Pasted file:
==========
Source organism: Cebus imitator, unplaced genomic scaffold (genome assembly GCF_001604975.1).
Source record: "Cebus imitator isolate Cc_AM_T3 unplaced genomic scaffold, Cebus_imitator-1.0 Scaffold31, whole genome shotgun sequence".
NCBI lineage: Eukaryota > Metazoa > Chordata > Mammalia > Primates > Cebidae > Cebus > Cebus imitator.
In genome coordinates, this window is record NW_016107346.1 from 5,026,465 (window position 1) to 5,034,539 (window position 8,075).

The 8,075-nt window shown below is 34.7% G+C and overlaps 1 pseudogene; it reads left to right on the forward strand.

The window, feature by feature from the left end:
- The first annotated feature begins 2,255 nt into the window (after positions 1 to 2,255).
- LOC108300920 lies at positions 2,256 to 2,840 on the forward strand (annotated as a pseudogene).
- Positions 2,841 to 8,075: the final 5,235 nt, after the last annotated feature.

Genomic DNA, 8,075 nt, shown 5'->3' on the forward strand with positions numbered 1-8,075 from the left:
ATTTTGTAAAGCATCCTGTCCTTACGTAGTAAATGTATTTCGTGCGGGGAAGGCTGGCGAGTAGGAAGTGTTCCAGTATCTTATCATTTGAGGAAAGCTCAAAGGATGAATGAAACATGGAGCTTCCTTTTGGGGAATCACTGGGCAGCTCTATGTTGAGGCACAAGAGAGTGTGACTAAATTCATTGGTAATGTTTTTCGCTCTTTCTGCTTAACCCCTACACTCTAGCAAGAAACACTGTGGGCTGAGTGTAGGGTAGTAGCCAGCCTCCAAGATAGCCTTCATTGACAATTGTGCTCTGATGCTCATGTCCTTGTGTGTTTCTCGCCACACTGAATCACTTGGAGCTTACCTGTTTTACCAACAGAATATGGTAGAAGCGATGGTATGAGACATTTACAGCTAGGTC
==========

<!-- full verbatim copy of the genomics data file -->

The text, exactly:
Source organism: Cebus imitator, unplaced genomic scaffold (genome assembly GCF_001604975.1).
Source record: "Cebus imitator isolate Cc_AM_T3 unplaced genomic scaffold, Cebus_imitator-1.0 Scaffold31, whole genome shotgun sequence".
NCBI lineage: Eukaryota > Metazoa > Chordata > Mammalia > Primates > Cebidae > Cebus > Cebus imitator.
In genome coordinates, this window is record NW_016107346.1 from 5,026,465 (window position 1) to 5,034,539 (window position 8,075).

The 8,075-nt window shown below is 34.7% G+C and overlaps 1 pseudogene; it reads left to right on the forward strand.

The window, feature by feature from the left end:
- The first annotated feature begins 2,255 nt into the window (after positions 1 to 2,255).
- LOC108300920 lies at positions 2,256 to 2,840 on the forward strand (annotated as a pseudogene).
- Positions 2,841 to 8,075: the final 5,235 nt, after the last annotated feature.

Genomic DNA, 8,075 nt, shown 5'->3' on the forward strand with positions numbered 1-8,075 from the left:
ATTTTGTAAAGCATCCTGTCCTTACGTAGTAAATGTATTTCGTGCGGGGAAGGCTGGCGAGTAGGAAGTGTTCCAGTATCTTATCATTTGAGGAAAGCTCAAAGGATGAATGAAACATGGAGCTTCCTTTTGGGGAATCACTGGGCAGCTCTATGTTGAGGCACAAGAGAGTGTGACTAAATTCATTGGTAATGTTTTTCGCTCTTTCTGCTTAACCCCTACACTCTAGCAAGAAACACTGTGGGCTGAGTGTAGGGTAGTAGCCAGCCTCCAAGATAGCCTTCATTGACAATTGTGCTCTGATGCTCATGTCCTTGTGTGTTTCTCGCCACACTGAATCACTTGGAGCTTACCTGTTTTACCAACAGAATATGGTAGAAGCGATGGTATGAGACATTTACAGCTAGGTC